December 7, 2012
PHILADELPHIA — Periodontitis, a form of chronic gum disease that affects nearly half of
adult population, results when the bacterial community in the mouth becomes
unbalanced, leading to inflammation and eventually bone loss. In its most
severe form, which affects 8.5 percent of U.S. adults, periodontitis can
impact systemic health.
By blocking a molecular
receptor that bacteria normally target to cause the disease, scientists from
the University of Pennsylvania have now
demonstrated an ability in a mouse model to both prevent periodontitis from
developing and halt the progression of the disease once it has already
The study, published in
the Journal of
Immunology, was led by Toshiharu Abe, a postdoctoral researcher in the Department
of Microbiology in Penn’s School of
Dental Medicine. Abe works in the lab of George
Hajishengallis, a professor in the department who was a senior author on
the paper. The co-senior author was John D.
Lambris, the Dr. Ralph and Sallie Weaver Professor of Research Medicine in
the Department of Pathology and
Laboratory Medicine in Penn’s Perelman
School of Medicine. Kavita B. Hosur and Evlambia
Hajishengallis from Penn Dental Medicine also contributed to the research,
as did Penn Medicine’s Edimara S. Reis
In previous research,
Hajishengallis, Lambris and colleagues showed that Porphyromonas gingivalis,
the bacterium responsible for many cases of periodontitis, acts to “hijack”
a receptor on white blood cells called C5aR. The receptor is part of the
complement system, a component of the immune system that helps clear infection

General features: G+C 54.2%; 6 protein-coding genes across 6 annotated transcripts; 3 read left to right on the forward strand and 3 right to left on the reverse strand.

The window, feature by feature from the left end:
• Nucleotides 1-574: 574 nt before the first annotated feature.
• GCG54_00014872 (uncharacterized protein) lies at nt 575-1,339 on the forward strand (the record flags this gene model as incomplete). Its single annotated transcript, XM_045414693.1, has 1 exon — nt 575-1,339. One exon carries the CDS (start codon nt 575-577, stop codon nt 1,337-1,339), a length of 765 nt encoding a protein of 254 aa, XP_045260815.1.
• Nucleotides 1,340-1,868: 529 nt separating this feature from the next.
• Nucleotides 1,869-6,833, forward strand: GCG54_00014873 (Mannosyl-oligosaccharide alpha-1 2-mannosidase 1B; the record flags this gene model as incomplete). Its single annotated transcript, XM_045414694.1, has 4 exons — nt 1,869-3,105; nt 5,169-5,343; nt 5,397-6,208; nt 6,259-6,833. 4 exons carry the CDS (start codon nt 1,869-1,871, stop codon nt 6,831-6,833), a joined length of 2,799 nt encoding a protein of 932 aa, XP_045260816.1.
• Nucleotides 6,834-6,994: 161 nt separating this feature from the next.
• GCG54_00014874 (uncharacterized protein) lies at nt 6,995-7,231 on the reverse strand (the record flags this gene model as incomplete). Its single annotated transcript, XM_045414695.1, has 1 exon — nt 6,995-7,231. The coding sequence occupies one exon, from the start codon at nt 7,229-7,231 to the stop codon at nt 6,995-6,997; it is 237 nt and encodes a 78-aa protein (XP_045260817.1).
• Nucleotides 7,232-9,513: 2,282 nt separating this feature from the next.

but can trigger damaging inflammation if improperly controlled.
By hijacking C5aR, P.
gingivalis subverts the complement system and handicaps immune cells, rendering
them less able to clear infection from the gum tissue. As a result, numbers of
P. gingivalis and other microbes rise and create severe inflammation. According
to a study
published last year by the Penn researchers, mice bred to lack C5aR did not
Meanwhile, other studies
by the Penn group and others have shown that Toll-like receptors, or TLRs — a
set of proteins that also activate immune cell responses — may act in concert
with the complement system. In addition, mice lacking one form of TLR called
TLR2 do not develop bone loss associated with periodontitis, just like the
In the new study, the
Penn team wanted to determine if the synergism seen by other scientists between
the complement system and TLRs was also at play in this inflammatory gum
To find out, they
injected two types of molecules, one that activated C5aR and another that
activated TLR2, into the gums of mice. When only one type of molecule was
administered, a moderate inflammatory response was apparent a day later, but
when both were injected together, inflammatory molecules increased dramatically
— soaring to levels higher than would have been expected if the effect of
activating both receptors was merely additive.
This finding suggested to
the scientists that the Toll-like receptor signaling was somehow involved in